Before my last week at the school I was able to procure photocopies of a Khmer lesson booklet on Mac-OS at the FLO in Phnom Penh. This was used to teach the children during my last week, and is a priceless resource to leave with them in their classroom. I also procured some lesson books on Microsoft Word to leave with them, though I never taught from them and believe that they are perhaps too advanced for my students at this point.

When I left my computer students, they were getting more familiar and comfortable with using the computer and manipulating the mouse and keyboard. They were getting faster and more confident in typing, and more creative and resourceful in their drawing. They have basic knowledge of how to turn the computer on and off, start relevant programs, turn Khmer fonts on and off, and save and open files (though they still show a reluctance to do these things on their own without step by step instructions and guidance from the teacher.)

My own opinions and suggestions on how the children could continue to learn
to use the computer if they don’t have a new teacher soon is that perhaps one of the older, more trustworthy children could be given a key to the classroom and could open the class during certain times so that the computer students can have an opportunity to use the computer. I tried to give them enough self sufficiency to be able to start and use the programs they need without help, though they may need to depend on their copied lessons if they can’t remember. I imagine it would also be necessary to have access to someone who knows Macintosh well from time to time to help solve problems and maintain the computer in proper working order. There are also dictionaries, English books, and computer lessons there in the classroom for the children to use.

While in Reaksmey I lived in the house of a local Cambodian family. The food provided by them was good and I had virtually no problems with it (though I did give them a good explanation of what I can’t eat from the beginning.) I slept on a grass mat like they do and bathed from a water pot in the front yard wearing a cloth around my waist, just like they do. I used the toilet facilities at the school, since locals don’t have toilets. I felt that my physical accommodations were adequate, thanks to the presence of the school, and have no complaints. I actually enjoyed being able to live with rural Cambodians and live like they do, and it is something I’ve wanted to do for a while.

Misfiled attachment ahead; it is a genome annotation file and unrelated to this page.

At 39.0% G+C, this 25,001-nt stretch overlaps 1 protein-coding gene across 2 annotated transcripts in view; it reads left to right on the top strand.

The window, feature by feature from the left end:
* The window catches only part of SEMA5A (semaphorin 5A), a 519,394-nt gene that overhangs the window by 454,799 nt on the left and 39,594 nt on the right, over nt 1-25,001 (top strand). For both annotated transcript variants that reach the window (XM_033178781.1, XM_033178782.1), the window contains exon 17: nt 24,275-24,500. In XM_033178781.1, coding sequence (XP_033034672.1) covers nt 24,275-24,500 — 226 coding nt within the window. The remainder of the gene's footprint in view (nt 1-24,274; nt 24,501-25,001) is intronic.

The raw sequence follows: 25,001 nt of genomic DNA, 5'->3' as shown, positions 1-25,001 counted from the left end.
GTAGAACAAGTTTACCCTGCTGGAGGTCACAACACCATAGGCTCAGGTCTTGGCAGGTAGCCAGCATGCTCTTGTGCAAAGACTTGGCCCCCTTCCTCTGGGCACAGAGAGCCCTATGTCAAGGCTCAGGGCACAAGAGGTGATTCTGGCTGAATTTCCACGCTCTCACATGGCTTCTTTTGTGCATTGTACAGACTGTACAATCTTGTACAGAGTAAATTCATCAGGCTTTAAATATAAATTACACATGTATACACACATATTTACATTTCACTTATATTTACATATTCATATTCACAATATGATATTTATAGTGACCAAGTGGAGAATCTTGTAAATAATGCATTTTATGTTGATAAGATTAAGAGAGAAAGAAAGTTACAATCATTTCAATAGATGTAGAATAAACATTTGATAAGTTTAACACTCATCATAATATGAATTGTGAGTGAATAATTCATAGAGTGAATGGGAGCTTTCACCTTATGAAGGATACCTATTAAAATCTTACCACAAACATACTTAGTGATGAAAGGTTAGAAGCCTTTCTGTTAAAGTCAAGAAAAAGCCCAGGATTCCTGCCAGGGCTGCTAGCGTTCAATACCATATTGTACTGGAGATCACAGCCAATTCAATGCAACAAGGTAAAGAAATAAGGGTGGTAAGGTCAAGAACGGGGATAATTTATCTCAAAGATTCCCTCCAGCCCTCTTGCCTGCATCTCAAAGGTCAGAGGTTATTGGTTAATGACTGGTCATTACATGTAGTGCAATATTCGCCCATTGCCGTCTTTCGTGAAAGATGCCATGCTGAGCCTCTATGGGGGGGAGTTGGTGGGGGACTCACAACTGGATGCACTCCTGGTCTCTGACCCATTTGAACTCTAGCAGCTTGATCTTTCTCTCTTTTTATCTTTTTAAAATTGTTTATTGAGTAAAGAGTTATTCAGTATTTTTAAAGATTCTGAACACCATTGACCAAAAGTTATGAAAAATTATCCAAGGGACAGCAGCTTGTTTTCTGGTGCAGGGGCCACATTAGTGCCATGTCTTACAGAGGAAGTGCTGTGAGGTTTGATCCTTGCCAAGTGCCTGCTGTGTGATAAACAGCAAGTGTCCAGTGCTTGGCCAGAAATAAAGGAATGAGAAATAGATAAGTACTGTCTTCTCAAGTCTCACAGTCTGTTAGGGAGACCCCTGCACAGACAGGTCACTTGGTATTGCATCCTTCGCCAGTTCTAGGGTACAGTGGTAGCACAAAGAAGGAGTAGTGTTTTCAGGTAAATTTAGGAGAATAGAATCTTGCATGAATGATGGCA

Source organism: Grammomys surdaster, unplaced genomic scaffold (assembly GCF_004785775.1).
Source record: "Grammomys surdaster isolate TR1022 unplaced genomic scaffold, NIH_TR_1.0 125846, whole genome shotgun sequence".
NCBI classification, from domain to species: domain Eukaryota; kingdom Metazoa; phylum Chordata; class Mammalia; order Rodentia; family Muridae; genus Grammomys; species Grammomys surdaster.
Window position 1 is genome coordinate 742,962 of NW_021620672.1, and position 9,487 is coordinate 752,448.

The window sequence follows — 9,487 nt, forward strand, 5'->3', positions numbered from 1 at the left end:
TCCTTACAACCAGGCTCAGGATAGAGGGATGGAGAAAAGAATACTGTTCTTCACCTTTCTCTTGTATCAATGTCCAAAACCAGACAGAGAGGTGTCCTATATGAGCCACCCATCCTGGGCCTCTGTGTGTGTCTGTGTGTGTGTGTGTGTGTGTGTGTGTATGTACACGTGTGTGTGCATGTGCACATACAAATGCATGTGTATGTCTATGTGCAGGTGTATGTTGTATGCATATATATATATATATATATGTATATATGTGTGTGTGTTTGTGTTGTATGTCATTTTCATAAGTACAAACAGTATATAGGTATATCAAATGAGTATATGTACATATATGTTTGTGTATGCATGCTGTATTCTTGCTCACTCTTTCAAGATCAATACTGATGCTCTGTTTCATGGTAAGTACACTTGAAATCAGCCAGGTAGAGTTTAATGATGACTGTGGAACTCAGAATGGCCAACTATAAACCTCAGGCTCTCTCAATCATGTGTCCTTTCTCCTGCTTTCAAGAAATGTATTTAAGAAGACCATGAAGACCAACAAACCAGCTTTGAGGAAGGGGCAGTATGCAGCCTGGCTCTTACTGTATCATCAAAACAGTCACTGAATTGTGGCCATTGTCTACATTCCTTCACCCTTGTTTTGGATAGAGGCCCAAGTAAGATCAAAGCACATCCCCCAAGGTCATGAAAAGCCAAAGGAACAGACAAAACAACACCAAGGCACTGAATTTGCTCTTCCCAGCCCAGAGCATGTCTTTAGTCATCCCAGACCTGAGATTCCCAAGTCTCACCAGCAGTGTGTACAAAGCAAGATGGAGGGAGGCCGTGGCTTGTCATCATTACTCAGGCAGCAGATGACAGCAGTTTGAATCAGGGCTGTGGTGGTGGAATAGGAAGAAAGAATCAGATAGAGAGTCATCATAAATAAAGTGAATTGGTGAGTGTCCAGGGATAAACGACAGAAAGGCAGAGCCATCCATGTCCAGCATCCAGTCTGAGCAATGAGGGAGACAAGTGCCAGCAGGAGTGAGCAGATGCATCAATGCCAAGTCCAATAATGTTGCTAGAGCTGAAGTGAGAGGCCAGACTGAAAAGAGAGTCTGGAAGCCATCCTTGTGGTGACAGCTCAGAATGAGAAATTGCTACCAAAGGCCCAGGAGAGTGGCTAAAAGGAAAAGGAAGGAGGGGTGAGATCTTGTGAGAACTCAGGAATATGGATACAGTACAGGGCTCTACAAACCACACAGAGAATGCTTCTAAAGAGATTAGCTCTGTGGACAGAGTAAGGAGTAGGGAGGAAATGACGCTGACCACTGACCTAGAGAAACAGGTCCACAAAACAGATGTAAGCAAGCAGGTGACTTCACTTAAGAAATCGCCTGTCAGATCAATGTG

The emotional and psychological aspects were not always easy, I must admit.
It was difficult to become fully accepted as a normal person by the community. I often felt frustrated by their seeming rudeness or condescension and often felt that they treated me more as a novelty or object of ridicule than a human being. My students were frightened of me at first and wouldn’t talk to me or answer my questions; many children would run away if they saw me coming.

By the end of my time people had gotten somewhat more used to me and my students were starting to open up and show love to me. I became quite close to the family I lived with and with many of my students, and it was hard to leave them. Many community members lost their fear and/or contempt of me and began to treat me more like person than an exotic animal. I was invited and received with honor at community events like wedding receptions. Over all I had a positive experience, despite the occasional negative feelings mentioned above.

I recognize that the emotional and psychological frustrations that I experienced are natural symptoms whenever two very different cultures come in contact ñ it is often called ‘culture shock.’ I also recognize that the people there have never experienced the presence of an outsider like they did with me, and they didn’t yet know how to handle it like maybe we or even the people in Phnom Penh would. I am very grateful for my fluency in the Khmer language and my familiarity with Khmer society and customs, without which I doubt I could have survived. I simply can’t imagine someone doing what I did for very long at all without knowing at least the language, and I see that as a large potential limiting factor of using volunteers. I imagine that a person could manage to procure at least the physical necessities for living without knowing Khmer, but I personally feel that the psychological and emotional isolation could become too much to cope with. And that doesn’t even take into account problems of trying to instruct Khmer students who can’t speak English.

I would like to finish by thanking you tremendously for the opportunity you gave me. I felt that my time in Reaksmey was a very good experience, and I have good memories of it. Like I said, it provided me with an opportunity to do something I’ve wanted to do for a long time and thought that I never would. I hope I was also able to touch the lives of some Cambodians. I would also like to thank you for giving Jeremy and I a place to stay in Phnom Penh for our last couple of weeks here before we return home. I can’t tell you how helpful that is to us, and it is tremendously appreciated.
Good luck in all of your current and future endeavors to help the people of

Best regards,

Matt Madden